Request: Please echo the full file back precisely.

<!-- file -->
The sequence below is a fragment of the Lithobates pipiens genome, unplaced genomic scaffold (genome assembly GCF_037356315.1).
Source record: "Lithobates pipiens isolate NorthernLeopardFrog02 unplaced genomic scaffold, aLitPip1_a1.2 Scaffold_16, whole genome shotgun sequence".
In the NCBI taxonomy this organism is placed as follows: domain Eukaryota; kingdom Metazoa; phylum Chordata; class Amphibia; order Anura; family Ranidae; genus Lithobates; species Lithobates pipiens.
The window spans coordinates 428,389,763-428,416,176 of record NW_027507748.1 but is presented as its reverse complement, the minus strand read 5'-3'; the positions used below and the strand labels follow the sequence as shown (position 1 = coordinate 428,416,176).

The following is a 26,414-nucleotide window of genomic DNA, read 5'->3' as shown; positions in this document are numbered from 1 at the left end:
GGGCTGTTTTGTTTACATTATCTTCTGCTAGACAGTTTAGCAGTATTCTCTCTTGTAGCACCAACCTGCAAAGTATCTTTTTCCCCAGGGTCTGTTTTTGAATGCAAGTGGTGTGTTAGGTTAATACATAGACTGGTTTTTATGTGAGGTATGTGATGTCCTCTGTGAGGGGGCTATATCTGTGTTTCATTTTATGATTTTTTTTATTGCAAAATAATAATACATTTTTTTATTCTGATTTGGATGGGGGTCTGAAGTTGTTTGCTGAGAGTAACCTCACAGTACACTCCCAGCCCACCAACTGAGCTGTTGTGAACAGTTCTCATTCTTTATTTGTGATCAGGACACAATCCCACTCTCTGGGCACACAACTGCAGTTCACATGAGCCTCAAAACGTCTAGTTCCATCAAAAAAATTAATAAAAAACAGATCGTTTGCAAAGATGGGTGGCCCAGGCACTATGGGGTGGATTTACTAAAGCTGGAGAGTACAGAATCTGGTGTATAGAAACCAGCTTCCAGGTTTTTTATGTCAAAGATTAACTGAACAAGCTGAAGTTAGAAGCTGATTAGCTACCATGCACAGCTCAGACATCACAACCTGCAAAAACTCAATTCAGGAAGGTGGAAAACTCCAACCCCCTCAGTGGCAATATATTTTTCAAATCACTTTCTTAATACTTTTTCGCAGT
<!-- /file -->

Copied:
The sequence below is a fragment of the Lithobates pipiens genome, unplaced genomic scaffold (genome assembly GCF_037356315.1).
Source record: "Lithobates pipiens isolate NorthernLeopardFrog02 unplaced genomic scaffold, aLitPip1_a1.2 Scaffold_16, whole genome shotgun sequence".
In the NCBI taxonomy this organism is placed as follows: domain Eukaryota; kingdom Metazoa; phylum Chordata; class Amphibia; order Anura; family Ranidae; genus Lithobates; species Lithobates pipiens.
The window spans coordinates 428,389,763-428,416,176 of record NW_027507748.1 but is presented as its reverse complement, the minus strand read 5'-3'; the positions used below and the strand labels follow the sequence as shown (position 1 = coordinate 428,416,176).

The following is a 26,414-nucleotide window of genomic DNA, read 5'->3' as shown; positions in this document are numbered from 1 at the left end:
GGGCTGTTTTGTTTACATTATCTTCTGCTAGACAGTTTAGCAGTATTCTCTCTTGTAGCACCAACCTGCAAAGTATCTTTTTCCCCAGGGTCTGTTTTTGAATGCAAGTGGTGTGTTAGGTTAATACATAGACTGGTTTTTATGTGAGGTATGTGATGTCCTCTGTGAGGGGGCTATATCTGTGTTTCATTTTATGATTTTTTTTATTGCAAAATAATAATACATTTTTTTATTCTGATTTGGATGGGGGTCTGAAGTTGTTTGCTGAGAGTAACCTCACAGTACACTCCCAGCCCACCAACTGAGCTGTTGTGAACAGTTCTCATTCTTTATTTGTGATCAGGACACAATCCCACTCTCTGGGCACACAACTGCAGTTCACATGAGCCTCAAAACGTCTAGTTCCATCAAAAAAATTAATAAAAAACAGATCGTTTGCAAAGATGGGTGGCCCAGGCACTATGGGGTGGATTTACTAAAGCTGGAGAGTACAGAATCTGGTGTATAGAAACCAGCTTCCAGGTTTTTTATGTCAAAGATTAACTGAACAAGCTGAAGTTAGAAGCTGATTAGCTACCATGCACAGCTCAGACATCACAACCTGCAAAAACTCAATTCAGGAAGGTGGAAAACTCCAACCCCCTCAGTGGCAATATATTTTTCAAATCACTTTCTTAATACTTTTTCGCAGT